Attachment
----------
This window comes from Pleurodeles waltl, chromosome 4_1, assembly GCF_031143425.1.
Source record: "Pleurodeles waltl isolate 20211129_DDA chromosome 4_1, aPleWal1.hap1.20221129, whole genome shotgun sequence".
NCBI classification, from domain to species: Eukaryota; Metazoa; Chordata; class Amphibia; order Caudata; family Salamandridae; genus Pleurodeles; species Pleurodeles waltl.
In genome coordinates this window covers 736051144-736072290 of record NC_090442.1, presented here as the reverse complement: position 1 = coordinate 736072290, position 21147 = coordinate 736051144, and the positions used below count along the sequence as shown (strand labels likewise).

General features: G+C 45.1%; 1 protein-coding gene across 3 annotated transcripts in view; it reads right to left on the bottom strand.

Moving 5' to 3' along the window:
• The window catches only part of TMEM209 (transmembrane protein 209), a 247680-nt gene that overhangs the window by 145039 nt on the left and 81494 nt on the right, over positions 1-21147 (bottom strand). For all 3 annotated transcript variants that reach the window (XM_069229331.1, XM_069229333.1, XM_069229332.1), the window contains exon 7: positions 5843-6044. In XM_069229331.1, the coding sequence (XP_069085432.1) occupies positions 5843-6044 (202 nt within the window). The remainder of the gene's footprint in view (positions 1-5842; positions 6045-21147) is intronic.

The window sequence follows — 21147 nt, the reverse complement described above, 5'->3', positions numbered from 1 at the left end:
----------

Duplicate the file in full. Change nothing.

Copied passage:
This window comes from Pleurodeles waltl, chromosome 4_1, assembly GCF_031143425.1.
Source record: "Pleurodeles waltl isolate 20211129_DDA chromosome 4_1, aPleWal1.hap1.20221129, whole genome shotgun sequence".
NCBI classification, from domain to species: Eukaryota; Metazoa; Chordata; class Amphibia; order Caudata; family Salamandridae; genus Pleurodeles; species Pleurodeles waltl.
In genome coordinates this window covers 736051144-736072290 of record NC_090442.1, presented here as the reverse complement: position 1 = coordinate 736072290, position 21147 = coordinate 736051144, and the positions used below count along the sequence as shown (strand labels likewise).

General features: G+C 45.1%; 1 protein-coding gene across 3 annotated transcripts in view; it reads right to left on the bottom strand.

Moving 5' to 3' along the window:
• The window catches only part of TMEM209 (transmembrane protein 209), a 247680-nt gene that overhangs the window by 145039 nt on the left and 81494 nt on the right, over positions 1-21147 (bottom strand). For all 3 annotated transcript variants that reach the window (XM_069229331.1, XM_069229333.1, XM_069229332.1), the window contains exon 7: positions 5843-6044. In XM_069229331.1, the coding sequence (XP_069085432.1) occupies positions 5843-6044 (202 nt within the window). The remainder of the gene's footprint in view (positions 1-5842; positions 6045-21147) is intronic.

The window sequence follows — 21147 nt, the reverse complement described above, 5'->3', positions numbered from 1 at the left end: